Books like Etiquette Guide to Japan: Know the Rules That Make the Difference!
Etiquette Guide to Japan: Know the Rules That Make the Difference!
2001, Boyé Lafayette de Mente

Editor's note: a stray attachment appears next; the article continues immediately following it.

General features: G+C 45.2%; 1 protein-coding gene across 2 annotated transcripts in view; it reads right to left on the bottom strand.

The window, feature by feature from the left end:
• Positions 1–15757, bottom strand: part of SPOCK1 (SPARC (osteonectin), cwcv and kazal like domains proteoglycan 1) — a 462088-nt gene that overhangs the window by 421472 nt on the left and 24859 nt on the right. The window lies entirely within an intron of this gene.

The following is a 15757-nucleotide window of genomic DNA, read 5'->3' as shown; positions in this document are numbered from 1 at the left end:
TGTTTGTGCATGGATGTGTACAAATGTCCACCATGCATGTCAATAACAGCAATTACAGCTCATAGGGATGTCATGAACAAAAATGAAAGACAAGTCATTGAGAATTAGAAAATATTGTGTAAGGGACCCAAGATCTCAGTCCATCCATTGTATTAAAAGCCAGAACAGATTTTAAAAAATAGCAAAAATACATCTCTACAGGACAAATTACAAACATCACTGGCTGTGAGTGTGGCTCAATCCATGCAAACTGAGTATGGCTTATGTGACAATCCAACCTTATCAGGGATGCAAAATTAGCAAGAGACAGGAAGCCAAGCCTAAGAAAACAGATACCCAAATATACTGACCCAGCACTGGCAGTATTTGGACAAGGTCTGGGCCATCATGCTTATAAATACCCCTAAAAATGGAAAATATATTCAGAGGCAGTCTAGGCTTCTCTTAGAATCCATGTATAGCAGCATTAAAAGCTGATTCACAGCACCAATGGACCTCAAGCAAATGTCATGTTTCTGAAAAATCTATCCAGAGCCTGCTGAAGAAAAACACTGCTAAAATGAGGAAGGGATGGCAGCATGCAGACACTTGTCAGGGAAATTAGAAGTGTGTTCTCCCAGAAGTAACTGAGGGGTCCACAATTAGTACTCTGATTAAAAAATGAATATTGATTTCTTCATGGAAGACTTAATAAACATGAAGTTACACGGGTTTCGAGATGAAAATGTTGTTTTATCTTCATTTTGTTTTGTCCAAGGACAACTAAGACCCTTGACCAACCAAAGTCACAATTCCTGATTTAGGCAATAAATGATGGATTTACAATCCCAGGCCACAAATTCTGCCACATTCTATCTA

I am so glad I read this little book before I visited Japan, I can’t tell you. It’s actually more for people there on business, but for me, travelling for pleasure, it gave me a brilliant insight into the Japanese culture and saved me the world of embarrassment too. I learned how to know when to take off my shoes. How to perform a symbolic purification before approaching a shrine. When and how to bow. Dining etiquette. Bath and toilet protocol. And, above all, how to apologise (sumimasen, the most useful word in Japan meaning not just “sorry” but “pardon me” “excuse me” and “thank you”) and how to express appreciation (Oishi = delicious). Most helpfully the book explains the origins of Japanese etiquette, and once I understood that the primary focus of Japanese society is harmony, everything made sense. They do not exist for the individual, but for the whole, explaining why no one uses their phones on the train (they don’t want to disturb their neighbour’s harmony), why no one shouts or calls out on the street, and why the whole country feels low-key and oddly noiseless. It’s all to protect their wa. A great little book that gave me a great insight into the country as well as help me avoid any unwitting faux pas.